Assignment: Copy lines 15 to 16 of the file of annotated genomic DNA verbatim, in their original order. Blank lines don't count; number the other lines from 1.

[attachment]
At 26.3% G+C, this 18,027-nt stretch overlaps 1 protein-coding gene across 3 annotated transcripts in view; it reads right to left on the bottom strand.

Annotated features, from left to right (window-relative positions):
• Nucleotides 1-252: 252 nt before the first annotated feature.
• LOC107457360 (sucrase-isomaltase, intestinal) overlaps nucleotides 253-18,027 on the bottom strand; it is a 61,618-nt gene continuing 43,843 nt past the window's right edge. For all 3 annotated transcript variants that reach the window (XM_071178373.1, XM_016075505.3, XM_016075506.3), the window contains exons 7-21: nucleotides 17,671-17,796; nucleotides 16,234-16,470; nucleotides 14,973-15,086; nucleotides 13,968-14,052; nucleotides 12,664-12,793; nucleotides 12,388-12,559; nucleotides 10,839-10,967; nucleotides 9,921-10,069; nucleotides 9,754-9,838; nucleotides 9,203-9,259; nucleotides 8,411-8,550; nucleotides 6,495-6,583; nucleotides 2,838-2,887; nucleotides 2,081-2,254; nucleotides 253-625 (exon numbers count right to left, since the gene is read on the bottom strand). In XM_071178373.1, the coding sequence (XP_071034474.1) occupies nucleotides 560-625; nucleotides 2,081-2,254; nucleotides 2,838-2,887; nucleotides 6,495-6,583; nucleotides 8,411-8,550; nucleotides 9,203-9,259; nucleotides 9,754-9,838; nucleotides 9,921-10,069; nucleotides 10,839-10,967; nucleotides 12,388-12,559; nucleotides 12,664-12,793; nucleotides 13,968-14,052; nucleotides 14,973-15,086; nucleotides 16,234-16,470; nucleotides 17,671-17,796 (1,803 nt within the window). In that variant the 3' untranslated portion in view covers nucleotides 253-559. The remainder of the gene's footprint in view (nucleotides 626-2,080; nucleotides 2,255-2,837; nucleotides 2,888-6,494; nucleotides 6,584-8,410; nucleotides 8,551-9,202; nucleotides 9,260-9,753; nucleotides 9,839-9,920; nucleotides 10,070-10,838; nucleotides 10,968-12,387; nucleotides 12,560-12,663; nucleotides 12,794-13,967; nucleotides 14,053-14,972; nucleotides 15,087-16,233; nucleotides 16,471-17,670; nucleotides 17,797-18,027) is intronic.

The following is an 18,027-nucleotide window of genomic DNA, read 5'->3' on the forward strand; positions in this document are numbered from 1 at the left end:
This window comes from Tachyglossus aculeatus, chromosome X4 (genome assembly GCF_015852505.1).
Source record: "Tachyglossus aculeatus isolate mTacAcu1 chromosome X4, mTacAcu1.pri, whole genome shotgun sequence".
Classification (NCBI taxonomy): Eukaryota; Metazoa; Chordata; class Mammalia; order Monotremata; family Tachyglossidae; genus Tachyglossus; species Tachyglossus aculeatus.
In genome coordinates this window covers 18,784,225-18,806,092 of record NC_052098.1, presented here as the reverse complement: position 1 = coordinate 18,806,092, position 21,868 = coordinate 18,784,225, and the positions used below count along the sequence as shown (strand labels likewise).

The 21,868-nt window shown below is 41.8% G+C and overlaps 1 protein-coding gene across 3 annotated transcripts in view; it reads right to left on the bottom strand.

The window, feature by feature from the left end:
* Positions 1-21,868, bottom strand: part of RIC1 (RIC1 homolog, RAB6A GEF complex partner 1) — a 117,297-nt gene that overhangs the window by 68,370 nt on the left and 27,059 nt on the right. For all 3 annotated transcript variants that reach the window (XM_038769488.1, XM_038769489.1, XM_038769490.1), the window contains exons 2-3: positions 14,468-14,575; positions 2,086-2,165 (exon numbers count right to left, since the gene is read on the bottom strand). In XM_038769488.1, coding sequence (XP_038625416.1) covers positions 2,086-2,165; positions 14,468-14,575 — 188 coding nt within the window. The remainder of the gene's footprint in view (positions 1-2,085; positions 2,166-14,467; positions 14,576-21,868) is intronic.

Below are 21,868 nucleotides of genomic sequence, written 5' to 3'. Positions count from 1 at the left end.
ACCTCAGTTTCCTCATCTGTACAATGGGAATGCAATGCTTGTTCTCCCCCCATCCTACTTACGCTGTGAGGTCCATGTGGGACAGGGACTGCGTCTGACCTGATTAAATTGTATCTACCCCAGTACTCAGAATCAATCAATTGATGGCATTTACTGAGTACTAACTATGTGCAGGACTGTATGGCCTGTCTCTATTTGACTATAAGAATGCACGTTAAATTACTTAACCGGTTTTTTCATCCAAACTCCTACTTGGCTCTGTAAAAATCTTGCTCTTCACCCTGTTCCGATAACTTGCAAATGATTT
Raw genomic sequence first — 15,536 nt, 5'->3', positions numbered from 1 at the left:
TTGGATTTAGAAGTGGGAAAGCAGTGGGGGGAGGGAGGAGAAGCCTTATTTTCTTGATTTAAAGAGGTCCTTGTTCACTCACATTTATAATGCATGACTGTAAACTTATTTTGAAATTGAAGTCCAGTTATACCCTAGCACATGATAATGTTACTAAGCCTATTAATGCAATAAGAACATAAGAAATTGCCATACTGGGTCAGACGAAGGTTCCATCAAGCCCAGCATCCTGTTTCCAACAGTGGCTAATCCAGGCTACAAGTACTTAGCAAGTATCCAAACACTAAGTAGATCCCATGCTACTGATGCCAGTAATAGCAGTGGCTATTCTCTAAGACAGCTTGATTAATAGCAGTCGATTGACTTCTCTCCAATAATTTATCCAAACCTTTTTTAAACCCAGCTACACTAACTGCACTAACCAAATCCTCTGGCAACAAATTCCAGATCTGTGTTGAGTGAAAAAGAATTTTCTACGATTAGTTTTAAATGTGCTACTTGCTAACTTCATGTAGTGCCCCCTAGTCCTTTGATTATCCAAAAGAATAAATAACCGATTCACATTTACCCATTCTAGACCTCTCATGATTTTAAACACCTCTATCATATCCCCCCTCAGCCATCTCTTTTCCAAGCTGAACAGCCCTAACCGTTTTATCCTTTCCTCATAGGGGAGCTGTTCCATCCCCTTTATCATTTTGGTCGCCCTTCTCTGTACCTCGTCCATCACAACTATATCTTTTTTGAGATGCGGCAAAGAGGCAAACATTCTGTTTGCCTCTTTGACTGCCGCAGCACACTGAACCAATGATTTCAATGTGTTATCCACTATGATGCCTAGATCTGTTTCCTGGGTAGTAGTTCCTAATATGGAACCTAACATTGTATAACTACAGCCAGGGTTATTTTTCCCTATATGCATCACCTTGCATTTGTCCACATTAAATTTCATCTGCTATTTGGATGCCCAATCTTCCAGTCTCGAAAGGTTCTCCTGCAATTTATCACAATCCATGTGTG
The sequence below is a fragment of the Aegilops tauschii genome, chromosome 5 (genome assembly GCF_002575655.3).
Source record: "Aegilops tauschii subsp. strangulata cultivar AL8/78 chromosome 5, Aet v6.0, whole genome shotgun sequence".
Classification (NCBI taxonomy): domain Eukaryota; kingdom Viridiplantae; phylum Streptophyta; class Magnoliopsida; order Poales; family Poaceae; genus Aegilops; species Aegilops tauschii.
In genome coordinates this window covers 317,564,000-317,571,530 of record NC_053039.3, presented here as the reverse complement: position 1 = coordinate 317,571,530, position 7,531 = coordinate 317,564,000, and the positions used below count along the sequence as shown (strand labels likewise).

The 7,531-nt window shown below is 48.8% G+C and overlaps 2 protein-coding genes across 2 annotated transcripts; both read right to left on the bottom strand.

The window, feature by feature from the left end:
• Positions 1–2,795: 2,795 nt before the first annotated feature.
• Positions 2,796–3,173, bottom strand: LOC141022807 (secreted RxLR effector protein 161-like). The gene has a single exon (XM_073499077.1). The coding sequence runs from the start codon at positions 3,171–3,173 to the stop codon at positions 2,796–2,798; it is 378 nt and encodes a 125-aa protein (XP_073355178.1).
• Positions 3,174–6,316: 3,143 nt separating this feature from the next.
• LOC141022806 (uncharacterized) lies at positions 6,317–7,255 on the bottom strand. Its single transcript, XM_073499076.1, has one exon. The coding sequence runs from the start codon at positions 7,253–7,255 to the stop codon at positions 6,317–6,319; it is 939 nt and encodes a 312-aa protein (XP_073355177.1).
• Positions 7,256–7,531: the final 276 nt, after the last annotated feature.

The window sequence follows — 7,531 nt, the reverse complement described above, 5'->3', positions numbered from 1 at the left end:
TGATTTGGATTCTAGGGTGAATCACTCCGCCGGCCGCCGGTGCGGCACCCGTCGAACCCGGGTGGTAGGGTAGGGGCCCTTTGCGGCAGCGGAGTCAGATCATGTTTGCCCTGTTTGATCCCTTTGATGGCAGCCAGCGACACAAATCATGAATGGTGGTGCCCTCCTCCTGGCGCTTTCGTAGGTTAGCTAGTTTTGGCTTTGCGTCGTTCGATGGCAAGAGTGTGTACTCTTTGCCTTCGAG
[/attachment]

Raw genomic sequence first — 15,536 nt, 5'->3', positions numbered from 1 at the left:
TTGGATTTAGAAGTGGGAAAGCAGTGGGGGGAGGGAGGAGAAGCCTTATTTTCTTGATTTAAAGAGGTCCTTGTTCACTCACATTTATAATGCATGACTGTAAACTTATTTTGAAATTGAAGTCCAGTTATACCCTAGCACATGATAATGTTACTAAGCCTATTAATGCAATAAGAACATAAGAAATTGCCATACTGGGTCAGACGAAGGTTCCATCAAGCCCAGCATCCTGTTTCCAACAGTGGCTAATCCAGGCTACAAGTACTTAGCAAGTATCCAAACACTAAGTAGATCCCATGCTACTGATGCCAGTAATAGCAGTGGCTATTCTCTAAGACAGCTTGATTAATAGCAGTCGATTGACTTCTCTCCAATAATTTATCCAAACCTTTTTTAAACCCAGCTACACTAACTGCACTAACCAAATCCTCTGGCAACAAATTCCAGATCTGTGTTGAGTGAAAAAGAATTTTCTACGATTAGTTTTAAATGTGCTACTTGCTAACTTCATGTAGTGCCCCCTAGTCCTTTGATTATCCAAAAGAATAAATAACCGATTCACATTTACCCATTCTAGACCTCTCATGATTTTAAACACCTCTATCATATCCCCCCTCAGCCATCTCTTTTCCAAGCTGAACAGCCCTAACCGTTTTATCCTTTCCTCATAGGGGAGCTGTTCCATCCCCTTTATCATTTTGGTCGCCCTTCTCTGTACCTCGTCCATCACAACTATATCTTTTTTGAGATGCGGCAAAGAGGCAAACATTCTGTTTGCCTCTTTGACTGCCGCAGCACACTGAACCAATGATTTCAATGTGTTATCCACTATGATGCCTAGATCTGTTTCCTGGGTAGTAGTTCCTAATATGGAACCTAACATTGTATAACTACAGCCAGGGTTATTTTTCCCTATATGCATCACCTTGCATTTGTCCACATTAAATTTCATCTGCTATTTGGATGCCCAATCTTCCAGTCTCGAAAGGTTCTCCTGCAATTTATCACAATCCATGTGTG